With an oil tanker size of 500,000 barrels, these tankers sure command a measure of respect in this industry. They are regarded as the largest vessel that travels through the Panama Canal.

A crude oil tanker of this sort weighs up to 70,000 dead weight tons (a crude oil tanker is one of the two types of oil tankers that move raw unrefined oil from where it is pumped out of the earth to where they will be refined).
As the name suggests, Panamax and New Panamax ships are travelling through the Panama Canal. They strictly follow the size regulations set by the Panama Canal Authority, as the entry and exit points of the Canal are narrow. A Panamax vessel can't be longer than 294,13 m (965 ft), wider than 32,31 m (106 ft) and her draught can't be more than 12,04 m (39.5 ft). These vessels have an average capacity of 65,000 DWT, and are primarily used in transporting coal, crude oil and petroleum products. They operate in the Caribbean and Latin American regions.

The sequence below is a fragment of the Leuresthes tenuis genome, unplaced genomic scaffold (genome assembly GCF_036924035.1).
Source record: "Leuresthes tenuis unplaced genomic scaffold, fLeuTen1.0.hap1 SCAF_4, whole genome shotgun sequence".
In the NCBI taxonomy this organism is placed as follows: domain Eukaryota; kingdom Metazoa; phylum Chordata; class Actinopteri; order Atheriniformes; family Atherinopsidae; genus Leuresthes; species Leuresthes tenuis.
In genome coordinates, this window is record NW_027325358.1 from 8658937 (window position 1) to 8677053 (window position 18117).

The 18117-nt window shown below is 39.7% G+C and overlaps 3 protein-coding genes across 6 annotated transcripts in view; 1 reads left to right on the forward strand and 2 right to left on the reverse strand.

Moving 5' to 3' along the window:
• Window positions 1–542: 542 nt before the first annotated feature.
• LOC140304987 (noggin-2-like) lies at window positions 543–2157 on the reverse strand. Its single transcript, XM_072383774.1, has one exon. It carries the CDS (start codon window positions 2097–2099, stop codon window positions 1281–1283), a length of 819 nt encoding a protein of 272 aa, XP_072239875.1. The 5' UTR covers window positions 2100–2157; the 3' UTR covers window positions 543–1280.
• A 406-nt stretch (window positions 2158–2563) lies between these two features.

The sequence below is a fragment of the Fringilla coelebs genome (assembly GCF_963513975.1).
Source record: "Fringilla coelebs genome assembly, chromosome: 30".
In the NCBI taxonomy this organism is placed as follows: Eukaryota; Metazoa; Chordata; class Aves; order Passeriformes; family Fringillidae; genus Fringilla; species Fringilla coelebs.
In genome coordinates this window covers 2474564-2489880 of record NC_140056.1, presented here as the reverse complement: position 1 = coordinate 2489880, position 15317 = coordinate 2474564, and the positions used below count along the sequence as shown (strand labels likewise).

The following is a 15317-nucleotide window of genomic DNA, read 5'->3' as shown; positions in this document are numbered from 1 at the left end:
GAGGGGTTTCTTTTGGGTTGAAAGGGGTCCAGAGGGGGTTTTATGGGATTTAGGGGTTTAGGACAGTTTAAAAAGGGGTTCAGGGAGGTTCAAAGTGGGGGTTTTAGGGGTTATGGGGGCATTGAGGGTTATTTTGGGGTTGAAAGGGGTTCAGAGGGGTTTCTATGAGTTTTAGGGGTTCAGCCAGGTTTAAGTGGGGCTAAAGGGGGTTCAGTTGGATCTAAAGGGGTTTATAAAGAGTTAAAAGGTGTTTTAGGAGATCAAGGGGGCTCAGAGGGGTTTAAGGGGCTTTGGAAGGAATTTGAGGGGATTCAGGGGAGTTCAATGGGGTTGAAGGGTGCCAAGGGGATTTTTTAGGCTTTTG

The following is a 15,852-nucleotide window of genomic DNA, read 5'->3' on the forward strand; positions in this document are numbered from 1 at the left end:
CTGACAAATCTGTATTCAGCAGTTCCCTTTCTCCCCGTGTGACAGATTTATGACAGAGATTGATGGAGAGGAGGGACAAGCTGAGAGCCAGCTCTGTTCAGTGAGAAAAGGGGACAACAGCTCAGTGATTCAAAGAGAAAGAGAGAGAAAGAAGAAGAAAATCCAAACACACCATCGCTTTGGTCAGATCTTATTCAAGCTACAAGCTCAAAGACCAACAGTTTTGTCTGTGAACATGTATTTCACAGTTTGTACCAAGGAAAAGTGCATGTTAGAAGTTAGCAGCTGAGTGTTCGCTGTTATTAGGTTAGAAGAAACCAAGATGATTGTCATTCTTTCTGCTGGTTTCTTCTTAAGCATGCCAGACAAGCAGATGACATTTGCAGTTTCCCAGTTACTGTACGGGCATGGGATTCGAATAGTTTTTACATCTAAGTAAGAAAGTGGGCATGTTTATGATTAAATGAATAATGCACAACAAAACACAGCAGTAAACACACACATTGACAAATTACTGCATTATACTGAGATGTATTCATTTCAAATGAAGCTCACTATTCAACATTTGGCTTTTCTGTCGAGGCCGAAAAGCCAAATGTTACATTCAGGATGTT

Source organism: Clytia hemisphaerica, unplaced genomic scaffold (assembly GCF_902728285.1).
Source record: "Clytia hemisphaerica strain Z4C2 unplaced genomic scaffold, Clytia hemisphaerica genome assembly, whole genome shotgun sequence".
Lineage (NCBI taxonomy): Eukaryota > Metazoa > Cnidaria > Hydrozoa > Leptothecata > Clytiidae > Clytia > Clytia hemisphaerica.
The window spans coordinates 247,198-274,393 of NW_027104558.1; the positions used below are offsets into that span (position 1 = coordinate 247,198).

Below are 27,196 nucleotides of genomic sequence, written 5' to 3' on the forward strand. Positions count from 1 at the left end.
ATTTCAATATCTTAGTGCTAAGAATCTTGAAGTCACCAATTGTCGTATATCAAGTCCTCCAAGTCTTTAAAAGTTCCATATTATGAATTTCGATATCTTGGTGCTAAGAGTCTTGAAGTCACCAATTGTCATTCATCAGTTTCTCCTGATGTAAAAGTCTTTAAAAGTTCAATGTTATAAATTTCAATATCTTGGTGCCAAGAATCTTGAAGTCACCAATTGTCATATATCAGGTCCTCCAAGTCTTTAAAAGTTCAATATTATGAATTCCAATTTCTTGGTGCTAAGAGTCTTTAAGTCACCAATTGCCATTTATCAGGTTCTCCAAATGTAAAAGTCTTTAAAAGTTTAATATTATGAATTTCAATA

The New Panamax has been created as a result of the expanding plans for Panama Canal locks. Expanded locks will be around 427 m (1400 ft) long, 55 m (180 ft)  wide and 18,30 m (60 ft) deep so Panama Canal will be able to handle larger vessels .


Q-Max (Qatar-max)

Q-Max's are largest LNG carriers that can dock at the LNG terminals in Qatar.

Q-Max ship is 345 metres (1,132 ft) long, 53.8 metres (177 ft) wide and 34.7 metres (114 ft) high, with a draught of approximately 12 metres (39 ft). It has a capacity of 266,000 cubic metres (9,400,000 cu ft), equal to 161,994,000 cubic metres (5.7208×109 cu ft) of natural gas.


Seawaymax

As the name suggests, Seawaymax ships are the largest ships that can pass through the locks of St. Lawrence Seaway.

These ships are 225,6 m (740 ft) long, 23,8 m (78 ft) wide and 35,5 m (116 ft) high, with a draught of 7,92 metres (26 ft).



Suezmax